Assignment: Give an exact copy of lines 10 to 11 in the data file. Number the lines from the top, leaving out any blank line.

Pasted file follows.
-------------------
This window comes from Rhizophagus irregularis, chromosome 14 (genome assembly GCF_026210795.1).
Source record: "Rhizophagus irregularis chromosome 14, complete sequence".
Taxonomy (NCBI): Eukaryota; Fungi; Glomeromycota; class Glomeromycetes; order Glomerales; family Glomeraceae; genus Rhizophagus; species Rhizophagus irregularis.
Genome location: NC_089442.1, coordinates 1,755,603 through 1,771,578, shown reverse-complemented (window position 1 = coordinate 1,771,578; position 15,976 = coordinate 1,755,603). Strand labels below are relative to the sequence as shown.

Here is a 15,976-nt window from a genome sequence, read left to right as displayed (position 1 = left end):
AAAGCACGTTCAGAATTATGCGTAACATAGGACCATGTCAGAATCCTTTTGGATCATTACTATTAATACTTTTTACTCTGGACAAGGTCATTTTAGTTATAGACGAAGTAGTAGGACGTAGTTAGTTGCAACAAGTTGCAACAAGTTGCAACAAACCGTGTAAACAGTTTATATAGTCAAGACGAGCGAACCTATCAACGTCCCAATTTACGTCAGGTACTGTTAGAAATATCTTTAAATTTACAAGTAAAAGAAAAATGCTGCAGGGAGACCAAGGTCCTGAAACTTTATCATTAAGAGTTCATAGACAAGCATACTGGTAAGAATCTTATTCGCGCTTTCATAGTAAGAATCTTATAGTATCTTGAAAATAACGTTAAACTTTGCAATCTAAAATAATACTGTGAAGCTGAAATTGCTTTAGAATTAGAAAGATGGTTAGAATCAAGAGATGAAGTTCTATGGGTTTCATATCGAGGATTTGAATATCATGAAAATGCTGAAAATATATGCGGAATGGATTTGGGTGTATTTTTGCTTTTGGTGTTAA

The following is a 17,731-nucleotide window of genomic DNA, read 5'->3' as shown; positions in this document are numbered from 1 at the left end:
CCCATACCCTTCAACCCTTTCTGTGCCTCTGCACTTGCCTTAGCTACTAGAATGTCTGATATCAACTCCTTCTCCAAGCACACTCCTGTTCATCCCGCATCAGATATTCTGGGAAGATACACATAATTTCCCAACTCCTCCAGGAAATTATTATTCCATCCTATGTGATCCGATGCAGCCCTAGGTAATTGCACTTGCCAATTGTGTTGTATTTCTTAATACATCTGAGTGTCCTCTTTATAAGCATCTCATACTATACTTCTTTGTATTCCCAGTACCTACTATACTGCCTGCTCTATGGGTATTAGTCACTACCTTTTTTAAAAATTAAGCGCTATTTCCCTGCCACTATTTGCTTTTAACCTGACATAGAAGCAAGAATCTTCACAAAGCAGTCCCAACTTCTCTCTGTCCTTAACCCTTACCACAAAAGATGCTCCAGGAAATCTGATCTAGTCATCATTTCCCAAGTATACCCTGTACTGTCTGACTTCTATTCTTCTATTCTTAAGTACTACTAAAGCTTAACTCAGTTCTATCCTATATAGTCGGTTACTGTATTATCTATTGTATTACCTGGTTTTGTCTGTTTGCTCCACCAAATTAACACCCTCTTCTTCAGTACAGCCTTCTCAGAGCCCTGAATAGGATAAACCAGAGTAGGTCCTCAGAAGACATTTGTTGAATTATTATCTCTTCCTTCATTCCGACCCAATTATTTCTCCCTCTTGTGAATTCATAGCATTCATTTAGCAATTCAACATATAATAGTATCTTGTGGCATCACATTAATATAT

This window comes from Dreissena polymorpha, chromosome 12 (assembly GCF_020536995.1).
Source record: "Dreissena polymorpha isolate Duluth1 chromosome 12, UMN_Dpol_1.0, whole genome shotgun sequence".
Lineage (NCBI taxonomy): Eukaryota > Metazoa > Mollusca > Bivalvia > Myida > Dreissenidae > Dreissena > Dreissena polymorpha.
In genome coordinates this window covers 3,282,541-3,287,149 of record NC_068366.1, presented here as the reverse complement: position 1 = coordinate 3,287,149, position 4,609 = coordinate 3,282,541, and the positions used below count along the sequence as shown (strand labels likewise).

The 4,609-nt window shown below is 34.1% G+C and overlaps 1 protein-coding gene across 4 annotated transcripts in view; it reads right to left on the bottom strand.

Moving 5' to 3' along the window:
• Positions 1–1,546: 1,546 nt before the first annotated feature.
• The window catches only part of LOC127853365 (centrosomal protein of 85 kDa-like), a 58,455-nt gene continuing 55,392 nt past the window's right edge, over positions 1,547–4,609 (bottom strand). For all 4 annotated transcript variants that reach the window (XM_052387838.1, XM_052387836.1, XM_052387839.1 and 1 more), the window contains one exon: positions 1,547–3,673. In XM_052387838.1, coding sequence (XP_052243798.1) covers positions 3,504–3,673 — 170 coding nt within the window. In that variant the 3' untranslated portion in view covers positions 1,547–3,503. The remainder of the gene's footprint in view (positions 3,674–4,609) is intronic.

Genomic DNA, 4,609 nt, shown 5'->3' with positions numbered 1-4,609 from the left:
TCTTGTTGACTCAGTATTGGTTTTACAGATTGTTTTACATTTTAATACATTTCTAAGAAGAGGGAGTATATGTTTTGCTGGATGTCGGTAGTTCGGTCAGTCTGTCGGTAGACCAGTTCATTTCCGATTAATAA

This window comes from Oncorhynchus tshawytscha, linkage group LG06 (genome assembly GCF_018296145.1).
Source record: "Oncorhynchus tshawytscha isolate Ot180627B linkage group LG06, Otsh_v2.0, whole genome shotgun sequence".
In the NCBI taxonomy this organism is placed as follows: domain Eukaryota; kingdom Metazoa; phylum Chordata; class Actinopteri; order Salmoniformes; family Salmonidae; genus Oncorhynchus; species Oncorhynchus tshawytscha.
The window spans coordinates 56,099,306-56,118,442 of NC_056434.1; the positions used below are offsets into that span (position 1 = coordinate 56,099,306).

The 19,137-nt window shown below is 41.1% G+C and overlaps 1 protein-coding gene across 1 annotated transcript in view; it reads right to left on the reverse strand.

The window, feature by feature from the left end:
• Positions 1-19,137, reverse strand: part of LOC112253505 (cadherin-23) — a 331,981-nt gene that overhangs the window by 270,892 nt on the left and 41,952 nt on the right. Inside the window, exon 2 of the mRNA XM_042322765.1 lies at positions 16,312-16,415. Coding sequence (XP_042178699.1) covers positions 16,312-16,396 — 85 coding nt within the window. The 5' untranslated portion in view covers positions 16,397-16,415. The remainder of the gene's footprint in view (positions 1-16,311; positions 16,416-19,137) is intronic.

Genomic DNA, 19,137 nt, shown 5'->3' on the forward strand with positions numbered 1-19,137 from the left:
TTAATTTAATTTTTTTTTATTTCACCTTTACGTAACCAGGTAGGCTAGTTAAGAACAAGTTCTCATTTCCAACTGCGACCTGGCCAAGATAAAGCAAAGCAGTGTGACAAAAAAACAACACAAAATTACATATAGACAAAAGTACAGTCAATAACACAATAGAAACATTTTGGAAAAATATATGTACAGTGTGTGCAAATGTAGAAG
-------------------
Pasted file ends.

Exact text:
Source record: "Dreissena polymorpha isolate Duluth1 chromosome 12, UMN_Dpol_1.0, whole genome shotgun sequence".
Lineage (NCBI taxonomy): Eukaryota > Metazoa > Mollusca > Bivalvia > Myida > Dreissenidae > Dreissena > Dreissena polymorpha.